Quest Magazine - Home

Independent resettlement & recruitment guide for serving Armed Forces & Veterans

Life-changing injuries don’t have to mean giving up on the activities you love

Life-changing injuries don’t have to mean giving up on the activities you love


28 Sep, 2020

Some Service men and women suffer life-changing injuries while serving in the Armed Forces. With so much change to come to terms with in every aspect of daily and family life, it isn’t surprising that many disabled veterans believe that they will never be able to participate in their favourite activities again. The impact that belief has on individuals who may have otherwise lived and breathed sport and fitness throughout their military careers cannot be underestimated.

Indeed, prior to the London 2012 Paralympic Games, there had been little visibility of adaptive sport within the civilian sporting world for many years. However, within the military, former RAF Group Captain Vicky Gosling OBE was seeing a rising number of Service men and women, including her own colleagues, returning from the Gulf Wars and Afghanistan with life-changing injuries. After seeing the restorative power of sport for patients at Headley Court, Gosling arranged to take her colleagues to a water sports centre to play adapted sports and started her own journey, establishing Combined Services Adapted Sports within the military. 

Gosling went on to become military executive lead for the inauguration of the Invictus Games in 2014 in London, before being appointed as CEO for the first Invictus Games abroad, in Florida in 2016. The success of the Invictus Games has increased the momentum of adaptive sport, challenging the common misconception that sport is no longer an option after a life-changing injury, and demonstrating the power it has in aiding an individual’s recovery. Thousands have been inspired and seen for themselves just how much is possible for all levels of disability. Following her appointment as CEO of GB Snow Sport, Gosling has continued to push boundaries, announcing that she is seeking to make GB a top five snow sport nation by 2030. Her passion to include adaptive sports within this goal was clear, as she immediately merged the Paralympic and Olympic teams upon joining GB Snow Sport as CEO. 

Adaptive sport now occupies an important space in the sporting world, and has demonstrated that sports such as athletics, wheelchair rugby and basketball, cycling, swimming, archery, equestrian sports and power lifting – to name but a few – are accessible on both a personal and competitive level to people across the whole spectrum of both visible and invisible disability. As its public profile has increased, so too have various initiatives across the country, whether that is through encouraging injured personnel to partake in adaptive sport while they are still serving prior to medical discharge, initiatives to make gyms across the country inclusive by providing specialist equipment and physiotherapists/trainers to assist users, or through various veteran and civilian organisations and charities which offer support, advice and assistance in accessing adaptive sports following discharge from the military.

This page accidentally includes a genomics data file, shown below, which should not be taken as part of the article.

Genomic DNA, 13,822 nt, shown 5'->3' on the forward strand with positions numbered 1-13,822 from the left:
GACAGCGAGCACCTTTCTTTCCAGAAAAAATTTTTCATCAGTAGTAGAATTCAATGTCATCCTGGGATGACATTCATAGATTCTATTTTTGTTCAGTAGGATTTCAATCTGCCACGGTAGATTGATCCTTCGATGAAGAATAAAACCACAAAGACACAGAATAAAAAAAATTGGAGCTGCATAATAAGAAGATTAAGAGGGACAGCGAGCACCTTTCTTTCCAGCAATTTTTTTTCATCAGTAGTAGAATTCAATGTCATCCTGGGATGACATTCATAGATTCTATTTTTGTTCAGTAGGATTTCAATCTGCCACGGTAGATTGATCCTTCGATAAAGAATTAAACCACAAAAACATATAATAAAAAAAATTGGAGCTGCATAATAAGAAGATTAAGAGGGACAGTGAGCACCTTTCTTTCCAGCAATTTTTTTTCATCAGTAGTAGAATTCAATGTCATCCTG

There is also a whole market of specialist equipment available, designed to enable a person with a disability to participate safely in adaptive sports. From specialist prosthetics and wheelchairs that need to be easy to manoeuvre and robust enough to play wheelchair rugby or basketball, to specialist skis, adapted vehicles and boats, the list is endless – and, as the technology continues to evolve, the barriers to accessing the whole spectrum of sport continue to diminish. Sadly, however, specialist equipment can often work out to be very expensive, with some items costing thousands, if not tens of thousands of pounds. Some organisations are able to raise the funds to buy equipment for their service users, where individuals cannot afford to buy it privately, and organisations such as GB Snow Sport do try to make the sports accessible to people from all walks of life, rather than those for example who have always had the means to go on skiing holidays, but what is available isn’t sufficient to meet demand. 

For those Service men and women who are pursuing compensation claims for life-changing injuries, the guiding principle is that the injured party can claim for their losses suffered as a result of their injuries and for the costs of things that they will need to help them live as normal a life as possible. In addition to claiming for losses such as earnings, pension loss, medical treatment, care and accommodation costs, you can also claim compensation for the costs of accessing adaptive sports. This can include the cost of paying for specialist equipment and the replacement costs taking into account wear and tear, sports clothing and shoes specially designed to accommodate the person’s disability, club/membership fees, training session fees and the like. 

The benefits, both physically and mentally, of staying active and participating in sports, particularly for those suffering from a disability, are immense, and well proven. It is heartening to see that so much progress has been made over the past few years to dispel the myth that it’s no longer possible to enjoy the activities you love after a life-changing injury, or to explore new activities that interest you. On the contrary, ‘invictus’ means unconquered, and it is this unconquered fighting spirit that will continue to inspire people to believe how much injured Service men and women really can achieve.


Gaggan Mawi is an Associate Solicitor at Bolt Burdon Kemp, specialising in the representation of injured and disabled Service personnel.